State officials are also trying to “right size” the nursing home industry by scaling back the number of beds — and, eventually, facilities — to align with current demand. Lawmakers are weighing a measure that would slash funding for buildings whose occupancy drops below 90% over a 12-month period.
“Essentially, we no longer want to pay for excess beds,” Andrea Barton-Reeves, the state’s social services commissioner, said at a public hearing in February.
Home care services are ideal for both residents and the state. Most people prefer to age at home, and it costs less for the state to fund a Medicaid recipient in home care than in a nursing home.
But difficulty navigating the system has left many people feeling lost. For people already at home, the confusion can cause delays in getting care. For those in nursing homes who want to move back to the community, it can mean extra time sitting in institutional settings waiting for services to line up.
One issue is the absence of an updated home care worker registry. People on the state’s Medicaid program seeking care at home receive a binder with printed pages containing the names and contact information of potential employees.
But several residents have said the paper registry, produced by the state’s payroll agency, does not have up-to-date information for employees. Some people reported spending weeks calling candidates, only to be told they no longer work in the field, they could not take on additional clients, they did not live within a reasonable commuting distance or, in cases of people with special needs, they did not have the right skills.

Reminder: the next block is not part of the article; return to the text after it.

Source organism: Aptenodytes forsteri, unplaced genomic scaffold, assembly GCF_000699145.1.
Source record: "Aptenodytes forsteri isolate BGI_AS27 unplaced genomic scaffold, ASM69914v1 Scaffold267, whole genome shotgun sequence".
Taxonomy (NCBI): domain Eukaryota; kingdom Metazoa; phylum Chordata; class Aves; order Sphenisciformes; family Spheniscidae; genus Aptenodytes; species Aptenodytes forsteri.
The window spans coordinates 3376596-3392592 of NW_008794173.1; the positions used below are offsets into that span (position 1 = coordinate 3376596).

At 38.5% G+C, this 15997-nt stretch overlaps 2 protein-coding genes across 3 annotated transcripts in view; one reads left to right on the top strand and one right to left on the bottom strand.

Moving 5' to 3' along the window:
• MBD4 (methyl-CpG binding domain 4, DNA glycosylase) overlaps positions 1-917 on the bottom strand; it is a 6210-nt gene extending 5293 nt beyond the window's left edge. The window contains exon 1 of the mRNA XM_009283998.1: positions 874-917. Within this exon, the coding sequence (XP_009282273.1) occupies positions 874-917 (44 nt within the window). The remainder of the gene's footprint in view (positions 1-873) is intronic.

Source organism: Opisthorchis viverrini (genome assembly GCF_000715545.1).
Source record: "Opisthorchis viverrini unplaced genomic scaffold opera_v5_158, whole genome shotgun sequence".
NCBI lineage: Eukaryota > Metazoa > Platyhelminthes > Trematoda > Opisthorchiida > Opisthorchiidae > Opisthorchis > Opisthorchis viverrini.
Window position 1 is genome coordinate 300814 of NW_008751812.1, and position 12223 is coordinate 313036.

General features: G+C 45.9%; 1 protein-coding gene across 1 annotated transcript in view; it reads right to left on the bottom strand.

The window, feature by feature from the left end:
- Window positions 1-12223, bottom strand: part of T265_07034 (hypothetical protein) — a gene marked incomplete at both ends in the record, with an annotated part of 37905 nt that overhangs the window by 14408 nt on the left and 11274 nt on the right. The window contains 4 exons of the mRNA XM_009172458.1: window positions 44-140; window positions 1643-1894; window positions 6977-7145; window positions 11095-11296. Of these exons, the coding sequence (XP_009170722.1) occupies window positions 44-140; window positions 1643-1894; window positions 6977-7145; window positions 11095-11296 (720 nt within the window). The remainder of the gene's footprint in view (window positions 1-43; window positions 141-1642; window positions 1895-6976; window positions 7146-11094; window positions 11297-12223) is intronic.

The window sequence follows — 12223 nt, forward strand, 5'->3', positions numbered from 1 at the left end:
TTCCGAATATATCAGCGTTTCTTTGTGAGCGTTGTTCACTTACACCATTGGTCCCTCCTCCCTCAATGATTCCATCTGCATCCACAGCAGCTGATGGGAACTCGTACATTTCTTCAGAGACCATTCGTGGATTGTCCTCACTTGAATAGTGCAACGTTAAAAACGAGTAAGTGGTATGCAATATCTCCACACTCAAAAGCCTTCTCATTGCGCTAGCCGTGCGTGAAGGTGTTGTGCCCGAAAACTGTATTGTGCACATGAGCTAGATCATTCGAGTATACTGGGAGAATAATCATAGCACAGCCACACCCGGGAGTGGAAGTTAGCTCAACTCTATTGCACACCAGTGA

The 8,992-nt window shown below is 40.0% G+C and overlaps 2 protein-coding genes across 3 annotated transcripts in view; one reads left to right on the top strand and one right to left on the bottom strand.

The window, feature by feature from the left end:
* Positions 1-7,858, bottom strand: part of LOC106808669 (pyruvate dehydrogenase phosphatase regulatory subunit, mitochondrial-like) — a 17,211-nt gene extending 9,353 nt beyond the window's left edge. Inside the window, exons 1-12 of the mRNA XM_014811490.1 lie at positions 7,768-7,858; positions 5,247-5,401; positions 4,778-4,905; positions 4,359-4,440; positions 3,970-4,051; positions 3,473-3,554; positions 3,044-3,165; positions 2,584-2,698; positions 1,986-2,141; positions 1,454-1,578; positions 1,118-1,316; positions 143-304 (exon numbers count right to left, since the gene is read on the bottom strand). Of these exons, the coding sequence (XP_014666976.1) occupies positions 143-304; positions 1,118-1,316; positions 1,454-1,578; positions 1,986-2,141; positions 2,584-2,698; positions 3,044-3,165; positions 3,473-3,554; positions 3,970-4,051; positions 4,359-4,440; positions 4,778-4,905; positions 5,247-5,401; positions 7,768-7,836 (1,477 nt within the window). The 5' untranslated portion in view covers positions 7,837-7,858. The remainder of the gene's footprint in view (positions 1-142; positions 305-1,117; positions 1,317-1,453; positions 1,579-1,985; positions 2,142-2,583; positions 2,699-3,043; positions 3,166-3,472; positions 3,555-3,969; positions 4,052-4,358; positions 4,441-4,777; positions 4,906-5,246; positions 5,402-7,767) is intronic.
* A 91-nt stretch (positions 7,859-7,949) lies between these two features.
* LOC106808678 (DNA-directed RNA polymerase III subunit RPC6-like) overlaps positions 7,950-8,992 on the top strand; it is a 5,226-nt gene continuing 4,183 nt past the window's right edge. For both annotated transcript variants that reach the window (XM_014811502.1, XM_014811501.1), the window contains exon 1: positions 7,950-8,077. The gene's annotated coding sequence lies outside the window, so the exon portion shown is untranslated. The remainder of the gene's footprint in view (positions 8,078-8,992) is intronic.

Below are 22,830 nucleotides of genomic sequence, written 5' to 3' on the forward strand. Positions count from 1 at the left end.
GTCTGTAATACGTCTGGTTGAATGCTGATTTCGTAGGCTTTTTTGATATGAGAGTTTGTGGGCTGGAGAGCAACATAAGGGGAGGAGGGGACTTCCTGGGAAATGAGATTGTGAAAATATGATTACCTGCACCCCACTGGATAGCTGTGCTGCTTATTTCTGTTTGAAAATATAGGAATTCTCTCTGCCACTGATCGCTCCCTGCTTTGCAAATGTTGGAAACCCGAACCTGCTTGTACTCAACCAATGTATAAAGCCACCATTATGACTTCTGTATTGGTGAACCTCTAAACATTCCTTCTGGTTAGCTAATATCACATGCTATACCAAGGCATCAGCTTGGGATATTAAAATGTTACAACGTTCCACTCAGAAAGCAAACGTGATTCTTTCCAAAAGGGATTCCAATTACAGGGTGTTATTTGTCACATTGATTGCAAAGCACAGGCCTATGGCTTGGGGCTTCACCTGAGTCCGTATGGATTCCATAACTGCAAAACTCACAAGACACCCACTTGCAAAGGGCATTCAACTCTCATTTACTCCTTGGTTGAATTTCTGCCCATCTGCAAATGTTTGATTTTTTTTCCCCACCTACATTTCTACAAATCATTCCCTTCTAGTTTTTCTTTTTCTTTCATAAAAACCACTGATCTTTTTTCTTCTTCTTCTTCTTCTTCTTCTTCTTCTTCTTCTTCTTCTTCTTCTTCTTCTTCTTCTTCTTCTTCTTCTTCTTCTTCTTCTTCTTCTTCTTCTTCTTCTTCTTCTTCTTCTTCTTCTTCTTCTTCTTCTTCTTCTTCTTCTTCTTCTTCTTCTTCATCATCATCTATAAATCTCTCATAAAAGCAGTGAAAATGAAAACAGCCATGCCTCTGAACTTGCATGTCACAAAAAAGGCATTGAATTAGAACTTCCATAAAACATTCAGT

Workers have complained about providing updated contact information but never seeing it reflected in the registry.
“There is a paper list. The reports we tend to hear about it are that it’s not up to date and it often does not reflect who’s actually looking for work,” said Diedre Murch, home care director with SEIU 1199 New England, the state’s largest health care workers union. “I’ve heard consumers talk about having to go through dozens of workers just to find someone who’s looking for another client. People tell me they live in Stamford and get names of employees from Manchester.
“Some of the workers say, ‘Oh my God, I’ve given my updated contact information 40 times and they still have my bad phone number on the directory.’ I hear a whole constellation of problems.”
After receiving care in a nursing home for 10 months, Alan Coker, 65, wanted to transition back to a home. Through a state program called Money Follows the Person, Coker set out to hire aides who could help him prepare meals, clean, run errands and shuttle him to doctor appointments.